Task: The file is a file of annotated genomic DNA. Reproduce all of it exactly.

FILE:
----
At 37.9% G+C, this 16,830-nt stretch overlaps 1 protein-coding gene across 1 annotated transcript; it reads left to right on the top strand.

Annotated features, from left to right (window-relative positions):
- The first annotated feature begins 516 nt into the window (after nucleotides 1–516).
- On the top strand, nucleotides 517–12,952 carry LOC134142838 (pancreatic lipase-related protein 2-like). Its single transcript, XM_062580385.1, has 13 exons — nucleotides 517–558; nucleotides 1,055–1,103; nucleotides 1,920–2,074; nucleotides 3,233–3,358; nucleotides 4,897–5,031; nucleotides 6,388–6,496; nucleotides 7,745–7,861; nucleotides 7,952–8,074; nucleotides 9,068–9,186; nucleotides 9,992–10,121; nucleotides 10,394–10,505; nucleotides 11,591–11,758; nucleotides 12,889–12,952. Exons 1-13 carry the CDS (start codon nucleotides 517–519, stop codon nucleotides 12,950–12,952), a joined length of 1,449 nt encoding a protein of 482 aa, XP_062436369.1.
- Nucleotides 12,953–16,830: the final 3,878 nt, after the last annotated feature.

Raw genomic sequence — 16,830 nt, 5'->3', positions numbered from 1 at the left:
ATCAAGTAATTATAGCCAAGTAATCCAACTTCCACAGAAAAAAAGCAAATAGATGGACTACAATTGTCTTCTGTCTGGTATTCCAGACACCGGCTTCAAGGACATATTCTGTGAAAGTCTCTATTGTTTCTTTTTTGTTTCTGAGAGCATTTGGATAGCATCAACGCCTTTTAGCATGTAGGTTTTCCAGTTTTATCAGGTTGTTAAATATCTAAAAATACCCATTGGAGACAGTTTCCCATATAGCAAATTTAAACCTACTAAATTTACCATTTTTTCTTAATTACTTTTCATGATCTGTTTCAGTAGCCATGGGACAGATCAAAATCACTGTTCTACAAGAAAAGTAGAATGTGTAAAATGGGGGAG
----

At 37.9% G+C, this 16,830-nt stretch overlaps 1 protein-coding gene across 1 annotated transcript; it reads left to right on the top strand.

Annotated features, from left to right (window-relative positions):
- The first annotated feature begins 516 nt into the window (after nucleotides 1–516).
- On the top strand, nucleotides 517–12,952 carry LOC134142838 (pancreatic lipase-related protein 2-like). Its single transcript, XM_062580385.1, has 13 exons — nucleotides 517–558; nucleotides 1,055–1,103; nucleotides 1,920–2,074; nucleotides 3,233–3,358; nucleotides 4,897–5,031; nucleotides 6,388–6,496; nucleotides 7,745–7,861; nucleotides 7,952–8,074; nucleotides 9,068–9,186; nucleotides 9,992–10,121; nucleotides 10,394–10,505; nucleotides 11,591–11,758; nucleotides 12,889–12,952. Exons 1-13 carry the CDS (start codon nucleotides 517–519, stop codon nucleotides 12,950–12,952), a joined length of 1,449 nt encoding a protein of 482 aa, XP_062436369.1.
- Nucleotides 12,953–16,830: the final 3,878 nt, after the last annotated feature.

Raw genomic sequence — 16,830 nt, 5'->3', positions numbered from 1 at the left:
ATCAAGTAATTATAGCCAAGTAATCCAACTTCCACAGAAAAAAAGCAAATAGATGGACTACAATTGTCTTCTGTCTGGTATTCCAGACACCGGCTTCAAGGACATATTCTGTGAAAGTCTCTATTGTTTCTTTTTTGTTTCTGAGAGCATTTGGATAGCATCAACGCCTTTTAGCATGTAGGTTTTCCAGTTTTATCAGGTTGTTAAATATCTAAAAATACCCATTGGAGACAGTTTCCCATATAGCAAATTTAAACCTACTAAATTTACCATTTTTTCTTAATTACTTTTCATGATCTGTTTCAGTAGCCATGGGACAGATCAAAATCACTGTTCTACAAGAAAAGTAGAATGTGTAAAATGGGGGAG